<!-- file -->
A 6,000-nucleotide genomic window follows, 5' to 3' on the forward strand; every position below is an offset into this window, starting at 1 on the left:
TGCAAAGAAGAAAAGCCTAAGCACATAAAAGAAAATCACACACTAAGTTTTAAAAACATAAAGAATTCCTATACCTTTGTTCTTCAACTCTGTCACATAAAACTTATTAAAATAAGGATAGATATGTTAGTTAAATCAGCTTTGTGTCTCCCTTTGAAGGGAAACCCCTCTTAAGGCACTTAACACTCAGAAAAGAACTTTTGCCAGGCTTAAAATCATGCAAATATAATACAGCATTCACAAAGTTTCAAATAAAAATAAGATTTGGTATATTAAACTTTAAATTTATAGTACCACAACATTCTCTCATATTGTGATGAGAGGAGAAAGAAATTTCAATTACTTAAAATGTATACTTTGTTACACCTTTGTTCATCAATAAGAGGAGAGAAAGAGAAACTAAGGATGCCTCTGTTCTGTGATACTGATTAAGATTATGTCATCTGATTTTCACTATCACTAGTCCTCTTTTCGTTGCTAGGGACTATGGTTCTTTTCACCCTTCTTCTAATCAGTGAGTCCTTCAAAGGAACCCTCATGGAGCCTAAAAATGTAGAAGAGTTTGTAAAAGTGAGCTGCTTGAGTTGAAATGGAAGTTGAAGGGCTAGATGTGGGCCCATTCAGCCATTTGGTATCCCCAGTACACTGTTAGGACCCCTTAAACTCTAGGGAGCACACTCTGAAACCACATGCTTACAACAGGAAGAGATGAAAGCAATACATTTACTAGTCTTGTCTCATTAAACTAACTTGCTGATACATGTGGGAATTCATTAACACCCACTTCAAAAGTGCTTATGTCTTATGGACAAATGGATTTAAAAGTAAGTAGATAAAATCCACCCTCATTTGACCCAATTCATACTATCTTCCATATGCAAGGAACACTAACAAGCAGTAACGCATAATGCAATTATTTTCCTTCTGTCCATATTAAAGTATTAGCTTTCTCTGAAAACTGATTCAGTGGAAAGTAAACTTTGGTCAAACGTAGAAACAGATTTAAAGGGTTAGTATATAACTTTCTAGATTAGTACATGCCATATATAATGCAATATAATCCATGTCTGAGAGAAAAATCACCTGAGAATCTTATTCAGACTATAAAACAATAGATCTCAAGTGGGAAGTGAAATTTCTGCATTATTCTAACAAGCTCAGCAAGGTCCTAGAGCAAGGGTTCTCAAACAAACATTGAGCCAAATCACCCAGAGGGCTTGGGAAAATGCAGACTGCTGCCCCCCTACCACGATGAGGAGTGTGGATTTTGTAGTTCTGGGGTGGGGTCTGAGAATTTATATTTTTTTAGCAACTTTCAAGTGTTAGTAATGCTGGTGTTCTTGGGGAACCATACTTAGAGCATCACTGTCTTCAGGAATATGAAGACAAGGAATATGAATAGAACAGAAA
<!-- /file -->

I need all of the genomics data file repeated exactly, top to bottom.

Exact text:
A 6,000-nucleotide genomic window follows, 5' to 3' on the forward strand; every position below is an offset into this window, starting at 1 on the left:
TGCAAAGAAGAAAAGCCTAAGCACATAAAAGAAAATCACACACTAAGTTTTAAAAACATAAAGAATTCCTATACCTTTGTTCTTCAACTCTGTCACATAAAACTTATTAAAATAAGGATAGATATGTTAGTTAAATCAGCTTTGTGTCTCCCTTTGAAGGGAAACCCCTCTTAAGGCACTTAACACTCAGAAAAGAACTTTTGCCAGGCTTAAAATCATGCAAATATAATACAGCATTCACAAAGTTTCAAATAAAAATAAGATTTGGTATATTAAACTTTAAATTTATAGTACCACAACATTCTCTCATATTGTGATGAGAGGAGAAAGAAATTTCAATTACTTAAAATGTATACTTTGTTACACCTTTGTTCATCAATAAGAGGAGAGAAAGAGAAACTAAGGATGCCTCTGTTCTGTGATACTGATTAAGATTATGTCATCTGATTTTCACTATCACTAGTCCTCTTTTCGTTGCTAGGGACTATGGTTCTTTTCACCCTTCTTCTAATCAGTGAGTCCTTCAAAGGAACCCTCATGGAGCCTAAAAATGTAGAAGAGTTTGTAAAAGTGAGCTGCTTGAGTTGAAATGGAAGTTGAAGGGCTAGATGTGGGCCCATTCAGCCATTTGGTATCCCCAGTACACTGTTAGGACCCCTTAAACTCTAGGGAGCACACTCTGAAACCACATGCTTACAACAGGAAGAGATGAAAGCAATACATTTACTAGTCTTGTCTCATTAAACTAACTTGCTGATACATGTGGGAATTCATTAACACCCACTTCAAAAGTGCTTATGTCTTATGGACAAATGGATTTAAAAGTAAGTAGATAAAATCCACCCTCATTTGACCCAATTCATACTATCTTCCATATGCAAGGAACACTAACAAGCAGTAACGCATAATGCAATTATTTTCCTTCTGTCCATATTAAAGTATTAGCTTTCTCTGAAAACTGATTCAGTGGAAAGTAAACTTTGGTCAAACGTAGAAACAGATTTAAAGGGTTAGTATATAACTTTCTAGATTAGTACATGCCATATATAATGCAATATAATCCATGTCTGAGAGAAAAATCACCTGAGAATCTTATTCAGACTATAAAACAATAGATCTCAAGTGGGAAGTGAAATTTCTGCATTATTCTAACAAGCTCAGCAAGGTCCTAGAGCAAGGGTTCTCAAACAAACATTGAGCCAAATCACCCAGAGGGCTTGGGAAAATGCAGACTGCTGCCCCCCTACCACGATGAGGAGTGTGGATTTTGTAGTTCTGGGGTGGGGTCTGAGAATTTATATTTTTTTAGCAACTTTCAAGTGTTAGTAATGCTGGTGTTCTTGGGGAACCATACTTAGAGCATCACTGTCTTCAGGAATATGAAGACAAGGAATATGAATAGAACAGAAA